The Sri Lankan government installed e-library computer centers in hundreds of community centers and places of worship across Sri Lanka to combat the country’s digital divide, increase digital literacy and stimulate the economy in rural areas.
The Program, e-Library Nenasala (eLNP), is completely free to the public, no matter what background a person comes from. “The eLibray Nenasalas have literally opened the gateway to wisdom and knowledge in rural Sri Lanka,” explains Nenasala’s website.
The program originally began in an environment of despair and desparation— the tsunami in the Indian Ocean of December 26, 2004. A total of 35,000 Sri Lankans died that day. Family members and friends urgently needed access to communication and information, and both were facilitated by the e-library program.
The computer centers across Sri Lanka have increased the country’s computer usage and technological literacy rate from below 10 percent in 2004, to nearly 40 percent today.
Computers and internet access have given communities access to life-changing services and information. Children can stream videos on learning the English language; women can learn about nutrition, breast-feeding, sanitation and vaccinations. Farmers can learn how to increase their crop yields, and entrepreneurs have access to information on how to start a business. Migrant workers staying in Sri Lanka can also Skype with family members in far-away countries.
Community members, thanks to their access to computers, now have access to assistance with how to write a resume or conduct a job search. Adults can fill out important applications online such as passports or driver’s licenses; they can also take government examinations.
The Nenasala computer centers also bring the community together; teens are trained in computer skills, and then volunteer to teach older community members.
“Without a doubt, the e-Library Nenasala Program is making a real and lasting impact on the lives of poor rural residents throughout Sri Lanka. People are getting locally relevant information and hands-on experience in the subject areas that matter most to them. Community members have a real investment in these centers, which promotes their longevity and sustainability for many years to come,” explained Deborah Jacobs, who directs the global libraries initiative at the Gates Foundation.
So far, 283 e-Library computer centers have been built. When the program first began, the government “knew that the low-income, rural residents it was targeting wouldn’t necessarily flock to the Nenasalas, or ‘wisdom centers.’ Fear, distrust, or just plain unfamiliarity would likely keep them away” explained Impatient Optimists, The Gates Foundation’s website.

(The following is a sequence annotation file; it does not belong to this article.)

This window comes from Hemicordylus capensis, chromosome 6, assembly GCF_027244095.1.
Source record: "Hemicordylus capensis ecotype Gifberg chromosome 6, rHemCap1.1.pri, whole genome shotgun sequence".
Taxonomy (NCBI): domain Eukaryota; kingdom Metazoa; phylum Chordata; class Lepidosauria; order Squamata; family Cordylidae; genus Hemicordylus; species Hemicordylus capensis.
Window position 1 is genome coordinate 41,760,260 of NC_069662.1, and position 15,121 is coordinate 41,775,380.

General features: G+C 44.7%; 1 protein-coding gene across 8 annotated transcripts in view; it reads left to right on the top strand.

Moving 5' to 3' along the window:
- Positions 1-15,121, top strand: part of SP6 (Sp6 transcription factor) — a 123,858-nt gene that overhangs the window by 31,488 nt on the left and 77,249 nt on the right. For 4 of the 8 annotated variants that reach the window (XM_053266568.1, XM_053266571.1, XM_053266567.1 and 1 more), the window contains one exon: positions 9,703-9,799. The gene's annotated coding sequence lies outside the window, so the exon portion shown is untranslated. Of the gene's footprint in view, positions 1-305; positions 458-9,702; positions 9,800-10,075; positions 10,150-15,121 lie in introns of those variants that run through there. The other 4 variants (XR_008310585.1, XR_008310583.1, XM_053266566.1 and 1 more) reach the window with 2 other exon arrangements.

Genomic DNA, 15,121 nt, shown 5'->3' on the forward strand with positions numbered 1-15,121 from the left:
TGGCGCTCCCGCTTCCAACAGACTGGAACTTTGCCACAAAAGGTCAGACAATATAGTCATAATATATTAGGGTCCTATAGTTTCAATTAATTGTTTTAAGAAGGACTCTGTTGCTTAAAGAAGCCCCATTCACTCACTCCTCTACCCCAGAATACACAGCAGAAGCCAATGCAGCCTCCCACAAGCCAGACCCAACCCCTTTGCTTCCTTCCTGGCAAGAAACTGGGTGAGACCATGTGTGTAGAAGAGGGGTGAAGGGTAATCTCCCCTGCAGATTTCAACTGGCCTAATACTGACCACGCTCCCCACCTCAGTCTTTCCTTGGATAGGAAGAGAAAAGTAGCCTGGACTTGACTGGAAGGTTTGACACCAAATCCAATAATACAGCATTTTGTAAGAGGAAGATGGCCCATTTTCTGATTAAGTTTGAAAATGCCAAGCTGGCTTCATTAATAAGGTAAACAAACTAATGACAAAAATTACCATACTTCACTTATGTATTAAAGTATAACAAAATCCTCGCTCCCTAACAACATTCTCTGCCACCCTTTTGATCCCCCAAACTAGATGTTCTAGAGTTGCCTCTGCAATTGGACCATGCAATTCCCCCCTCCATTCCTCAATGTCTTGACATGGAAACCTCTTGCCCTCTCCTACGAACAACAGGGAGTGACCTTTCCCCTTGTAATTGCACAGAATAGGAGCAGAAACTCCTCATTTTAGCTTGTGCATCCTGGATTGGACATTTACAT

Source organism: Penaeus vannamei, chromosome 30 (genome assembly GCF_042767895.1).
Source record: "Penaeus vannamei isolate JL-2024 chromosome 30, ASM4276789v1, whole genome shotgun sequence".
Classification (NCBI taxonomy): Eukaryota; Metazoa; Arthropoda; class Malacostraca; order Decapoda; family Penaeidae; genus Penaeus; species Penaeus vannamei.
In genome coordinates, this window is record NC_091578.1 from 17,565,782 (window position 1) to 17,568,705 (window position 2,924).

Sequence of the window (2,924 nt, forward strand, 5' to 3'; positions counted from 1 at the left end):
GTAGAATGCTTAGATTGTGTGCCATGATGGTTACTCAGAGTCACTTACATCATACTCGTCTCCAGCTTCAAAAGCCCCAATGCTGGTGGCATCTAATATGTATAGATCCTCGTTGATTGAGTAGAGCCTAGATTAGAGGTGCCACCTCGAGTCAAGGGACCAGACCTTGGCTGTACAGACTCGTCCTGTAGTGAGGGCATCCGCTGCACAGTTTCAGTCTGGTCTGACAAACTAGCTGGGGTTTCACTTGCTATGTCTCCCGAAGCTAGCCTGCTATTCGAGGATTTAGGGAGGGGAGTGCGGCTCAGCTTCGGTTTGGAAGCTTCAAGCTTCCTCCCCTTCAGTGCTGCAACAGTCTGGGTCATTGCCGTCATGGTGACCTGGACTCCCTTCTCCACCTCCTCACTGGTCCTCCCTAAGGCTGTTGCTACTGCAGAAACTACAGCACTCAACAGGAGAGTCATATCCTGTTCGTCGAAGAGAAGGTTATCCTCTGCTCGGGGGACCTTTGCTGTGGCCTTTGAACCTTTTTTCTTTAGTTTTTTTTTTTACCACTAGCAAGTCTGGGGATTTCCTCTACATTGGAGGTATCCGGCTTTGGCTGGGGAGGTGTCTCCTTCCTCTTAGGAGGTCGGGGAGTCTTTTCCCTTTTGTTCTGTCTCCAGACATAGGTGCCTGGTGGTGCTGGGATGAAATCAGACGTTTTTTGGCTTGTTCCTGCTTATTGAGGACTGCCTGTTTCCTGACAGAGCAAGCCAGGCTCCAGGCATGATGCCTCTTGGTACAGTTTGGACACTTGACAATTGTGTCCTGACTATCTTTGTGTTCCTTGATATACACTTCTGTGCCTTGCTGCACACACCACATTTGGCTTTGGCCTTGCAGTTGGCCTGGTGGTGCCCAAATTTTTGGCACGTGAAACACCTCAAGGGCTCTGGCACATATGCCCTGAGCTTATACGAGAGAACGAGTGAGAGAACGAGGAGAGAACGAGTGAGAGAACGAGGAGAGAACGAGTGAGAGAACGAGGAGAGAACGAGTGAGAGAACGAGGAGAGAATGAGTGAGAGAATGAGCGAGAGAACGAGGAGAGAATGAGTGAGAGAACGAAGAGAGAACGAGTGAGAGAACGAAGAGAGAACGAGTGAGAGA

For this reason, the e-library computer centers are based in some of the most trustworthy places of all— places of worship. This unconventional cultural adaptation has been critical in the success of the E-Library Program. “These institutions are seen as community centers and places of learning. They are familiar, welcoming, and trusted,” said Impatient Optimists.
E-Libraries can be found in Muslim Mosques, Buddhist Temples, Christian churches and Hindu Kovils across Sri Lanka.
Temples have been an especially effective location for the e-libraries because of their traditional, ancient association with learning as well as their role as the center of the village. The temples of Sri Lanka are also open to all people, no matter the race, gender, age or even religion. Small donations from the community help to keep the e-libraries functioning and up-to-date.
The eLNP program has been so effective that it received the Gates Foundation’s Access to Learning Award, a one million dollar value. The award began 15 years ago to promote providing the world’s poor with access to technology.
The organization plans to use the money to upgrade hardware at various locations. eLNP also plans to begin a new program where community members can temporarily rent tablets and install education software for children where there is not ample access to schooling.
The Sri Lankan government hopes to increase computer literacy and usage rates through the Nenasala computer centers to 75 percent by 2016.
– Aaron Andree
Sources: Bill & Melinda Gates Foundation, Impatient Optimists, Philanthropy News Digest